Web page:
For reasons too lengthy to go into here, it would be fair to say that the horrific events of 9/11 were instrumental in changing [altering forever] some of my deepest felt beliefs about existence itself.
It shifted not only my worldview, but also my other-world view!
No, not shifted. --> Displaced.
Exactly ten years ago [to the minute, actually] Flight 11 slammed into the North Tower and the stunned world assumed it to be [merely] a terrible aviation disaster. But seventeen minutes later, the second plane -- ach, it's too sad to talk about.
Whenever I come across a passage in fiction that mentions the World Trade Center… I pause, and remember. This happened a while ago as I was reading Martin Amis's  novel Money, and the protagonist/narrator said:
I turned, taking the sun full in the face. Up here with the high windows, Manhattan was hidden and you saw only the twin shafts of the World Trade Center, two gold lighters against the strong and pressing blue of the outer air. I shook my head. The mote in my eye, that dead spot where no light lives, wiggled its black finger at me.
Those buildings no longer stand -- and thousands are dead, largely due to a certifiably insane belief in prophetic words.
So, far be it from me to add Martin Amis to some list of….. prophets.
But the last line of that excerpt does have a coincidentally prescient nature to it.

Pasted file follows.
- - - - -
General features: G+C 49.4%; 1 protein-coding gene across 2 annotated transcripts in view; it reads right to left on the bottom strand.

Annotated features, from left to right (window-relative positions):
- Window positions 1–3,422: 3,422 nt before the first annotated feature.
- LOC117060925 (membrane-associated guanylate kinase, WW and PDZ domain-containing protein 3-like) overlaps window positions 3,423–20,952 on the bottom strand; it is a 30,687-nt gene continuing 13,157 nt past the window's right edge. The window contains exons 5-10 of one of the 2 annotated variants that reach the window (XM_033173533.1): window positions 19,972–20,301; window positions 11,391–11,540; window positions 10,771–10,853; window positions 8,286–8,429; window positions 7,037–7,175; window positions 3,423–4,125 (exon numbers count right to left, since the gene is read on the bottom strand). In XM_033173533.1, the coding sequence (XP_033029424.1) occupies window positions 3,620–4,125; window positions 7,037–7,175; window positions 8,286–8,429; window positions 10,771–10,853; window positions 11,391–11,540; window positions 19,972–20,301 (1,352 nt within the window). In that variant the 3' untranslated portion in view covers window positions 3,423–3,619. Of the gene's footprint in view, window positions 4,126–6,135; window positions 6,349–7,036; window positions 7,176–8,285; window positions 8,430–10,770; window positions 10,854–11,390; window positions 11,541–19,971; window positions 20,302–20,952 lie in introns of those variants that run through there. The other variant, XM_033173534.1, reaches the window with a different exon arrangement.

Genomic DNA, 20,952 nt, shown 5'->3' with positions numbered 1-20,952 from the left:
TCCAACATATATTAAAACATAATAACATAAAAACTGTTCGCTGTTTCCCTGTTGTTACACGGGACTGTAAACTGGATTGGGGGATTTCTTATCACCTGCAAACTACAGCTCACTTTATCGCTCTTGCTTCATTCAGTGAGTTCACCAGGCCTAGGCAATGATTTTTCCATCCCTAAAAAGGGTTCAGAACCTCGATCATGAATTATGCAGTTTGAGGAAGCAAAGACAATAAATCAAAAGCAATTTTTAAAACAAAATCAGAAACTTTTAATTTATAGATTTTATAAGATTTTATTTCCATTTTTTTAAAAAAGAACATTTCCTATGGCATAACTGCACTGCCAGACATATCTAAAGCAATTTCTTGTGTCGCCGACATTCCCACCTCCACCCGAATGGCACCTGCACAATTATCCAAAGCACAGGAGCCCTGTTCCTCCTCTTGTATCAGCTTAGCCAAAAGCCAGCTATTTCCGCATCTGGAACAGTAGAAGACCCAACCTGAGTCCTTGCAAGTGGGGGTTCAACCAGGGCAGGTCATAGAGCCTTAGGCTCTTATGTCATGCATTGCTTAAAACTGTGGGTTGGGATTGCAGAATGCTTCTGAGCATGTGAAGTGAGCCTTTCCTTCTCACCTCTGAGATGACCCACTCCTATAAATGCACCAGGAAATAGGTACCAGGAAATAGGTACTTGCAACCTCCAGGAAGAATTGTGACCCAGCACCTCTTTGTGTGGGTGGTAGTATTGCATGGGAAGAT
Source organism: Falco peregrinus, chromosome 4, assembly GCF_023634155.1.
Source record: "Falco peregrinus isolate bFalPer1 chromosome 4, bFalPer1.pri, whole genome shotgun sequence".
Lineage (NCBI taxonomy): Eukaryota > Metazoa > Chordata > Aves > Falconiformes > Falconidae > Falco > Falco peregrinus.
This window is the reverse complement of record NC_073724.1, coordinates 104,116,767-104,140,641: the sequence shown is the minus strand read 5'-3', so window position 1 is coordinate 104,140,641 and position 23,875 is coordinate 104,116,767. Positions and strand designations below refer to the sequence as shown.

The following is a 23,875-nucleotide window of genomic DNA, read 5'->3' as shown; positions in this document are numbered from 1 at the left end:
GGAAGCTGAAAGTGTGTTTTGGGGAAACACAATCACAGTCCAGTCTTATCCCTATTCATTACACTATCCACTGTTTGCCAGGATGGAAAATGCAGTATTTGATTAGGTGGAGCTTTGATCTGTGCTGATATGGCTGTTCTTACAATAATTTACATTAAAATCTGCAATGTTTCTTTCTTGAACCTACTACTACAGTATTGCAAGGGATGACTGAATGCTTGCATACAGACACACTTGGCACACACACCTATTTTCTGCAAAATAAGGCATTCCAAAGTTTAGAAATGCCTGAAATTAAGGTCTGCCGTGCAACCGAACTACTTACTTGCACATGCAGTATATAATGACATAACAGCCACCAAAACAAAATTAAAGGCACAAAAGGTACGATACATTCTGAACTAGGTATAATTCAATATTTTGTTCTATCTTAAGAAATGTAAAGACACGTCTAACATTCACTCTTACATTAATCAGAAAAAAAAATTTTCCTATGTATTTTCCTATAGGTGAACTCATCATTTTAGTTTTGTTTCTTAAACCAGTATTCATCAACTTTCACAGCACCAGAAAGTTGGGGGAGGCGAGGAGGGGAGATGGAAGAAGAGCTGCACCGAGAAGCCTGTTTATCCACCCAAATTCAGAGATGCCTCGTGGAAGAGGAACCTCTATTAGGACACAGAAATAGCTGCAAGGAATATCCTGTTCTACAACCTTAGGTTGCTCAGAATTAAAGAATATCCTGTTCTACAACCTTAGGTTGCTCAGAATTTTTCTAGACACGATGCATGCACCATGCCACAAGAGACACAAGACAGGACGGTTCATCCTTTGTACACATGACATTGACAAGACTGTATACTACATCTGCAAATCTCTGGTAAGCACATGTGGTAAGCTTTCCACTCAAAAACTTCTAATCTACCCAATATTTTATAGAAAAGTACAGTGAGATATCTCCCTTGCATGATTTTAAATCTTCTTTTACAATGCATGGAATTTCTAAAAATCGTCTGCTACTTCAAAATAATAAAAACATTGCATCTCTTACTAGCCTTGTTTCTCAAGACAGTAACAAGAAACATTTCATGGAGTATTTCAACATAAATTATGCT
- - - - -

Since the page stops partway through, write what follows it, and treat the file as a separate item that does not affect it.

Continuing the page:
It serves, however, along with the photo I posted above -- to remind me, and remind me profoundly -- that I do not believe in prophecy. Or prophets.
I once believed in both, and now I am ashamed of that fact.
Currently I am reading yet another book by Martin Amis. It's called The Second Plane and it's a collection of essays and short stories about the events of Sept.11, 2001. It's such a well-written, deeply sobering book.
Will that day, ten years ago, ever make sense to anyone?
Mainly because what caused it never will, either.
In the Foreword to The Second Plane, Amis writes:
I was once asked: "Are you an Islamophobe?" And the answer is no. What I am is an Islamismophobe, or better say an anti-Islamist, because a phobia is an irrational fear, and it is not irrational to fear something that says it wants to kill you. The more general enemy, of course, is extremism. What has extremism ever done for anyone? Where are its gifts to humanity? Where are its works?